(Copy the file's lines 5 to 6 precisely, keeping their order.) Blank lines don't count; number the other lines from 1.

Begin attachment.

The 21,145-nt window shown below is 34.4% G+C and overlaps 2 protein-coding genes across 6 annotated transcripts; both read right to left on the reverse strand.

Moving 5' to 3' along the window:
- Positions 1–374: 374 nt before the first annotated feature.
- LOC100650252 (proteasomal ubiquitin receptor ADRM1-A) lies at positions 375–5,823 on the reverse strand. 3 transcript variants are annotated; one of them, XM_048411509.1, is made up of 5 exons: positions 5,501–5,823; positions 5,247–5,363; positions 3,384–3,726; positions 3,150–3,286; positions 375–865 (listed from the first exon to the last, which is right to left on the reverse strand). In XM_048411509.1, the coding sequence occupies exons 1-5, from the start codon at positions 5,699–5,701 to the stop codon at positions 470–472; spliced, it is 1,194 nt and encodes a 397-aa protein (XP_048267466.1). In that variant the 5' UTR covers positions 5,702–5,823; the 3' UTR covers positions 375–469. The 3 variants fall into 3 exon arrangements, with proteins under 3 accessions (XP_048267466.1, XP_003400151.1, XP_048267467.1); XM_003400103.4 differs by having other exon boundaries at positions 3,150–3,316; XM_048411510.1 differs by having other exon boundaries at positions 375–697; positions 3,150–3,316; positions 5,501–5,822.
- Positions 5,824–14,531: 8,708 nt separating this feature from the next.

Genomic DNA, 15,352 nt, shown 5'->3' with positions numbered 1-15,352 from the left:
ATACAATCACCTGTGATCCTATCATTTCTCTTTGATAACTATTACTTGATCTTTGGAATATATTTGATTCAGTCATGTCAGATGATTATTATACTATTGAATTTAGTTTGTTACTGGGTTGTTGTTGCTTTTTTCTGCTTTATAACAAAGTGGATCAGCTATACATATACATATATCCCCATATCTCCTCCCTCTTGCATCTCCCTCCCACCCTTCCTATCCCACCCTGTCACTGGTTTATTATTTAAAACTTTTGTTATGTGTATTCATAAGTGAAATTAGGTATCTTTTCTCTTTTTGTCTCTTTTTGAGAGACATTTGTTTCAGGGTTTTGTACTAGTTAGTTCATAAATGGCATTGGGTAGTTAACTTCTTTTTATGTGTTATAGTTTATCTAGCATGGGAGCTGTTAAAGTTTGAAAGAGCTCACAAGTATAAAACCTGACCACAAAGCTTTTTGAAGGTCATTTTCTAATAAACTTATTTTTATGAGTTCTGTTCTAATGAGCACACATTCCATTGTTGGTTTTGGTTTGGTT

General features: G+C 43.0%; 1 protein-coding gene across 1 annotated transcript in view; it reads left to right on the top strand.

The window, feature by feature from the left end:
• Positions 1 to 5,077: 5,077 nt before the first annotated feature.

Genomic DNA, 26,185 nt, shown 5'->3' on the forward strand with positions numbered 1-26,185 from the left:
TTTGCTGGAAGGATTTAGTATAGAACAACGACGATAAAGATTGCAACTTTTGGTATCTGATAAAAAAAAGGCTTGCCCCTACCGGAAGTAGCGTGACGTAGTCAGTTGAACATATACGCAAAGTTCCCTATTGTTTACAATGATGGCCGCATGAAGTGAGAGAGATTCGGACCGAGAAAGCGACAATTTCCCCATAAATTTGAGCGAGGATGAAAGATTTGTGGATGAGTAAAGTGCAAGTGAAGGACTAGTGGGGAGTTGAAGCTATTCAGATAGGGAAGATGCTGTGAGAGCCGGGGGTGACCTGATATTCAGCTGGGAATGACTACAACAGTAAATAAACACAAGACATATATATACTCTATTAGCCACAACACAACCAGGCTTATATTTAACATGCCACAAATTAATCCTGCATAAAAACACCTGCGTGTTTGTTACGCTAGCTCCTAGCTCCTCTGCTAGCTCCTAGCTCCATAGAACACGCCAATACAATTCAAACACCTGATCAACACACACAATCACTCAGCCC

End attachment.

- Positions 5,824–14,531: 8,708 nt separating this feature from the next.

Genomic DNA, 15,352 nt, shown 5'->3' with positions numbered 1-15,352 from the left: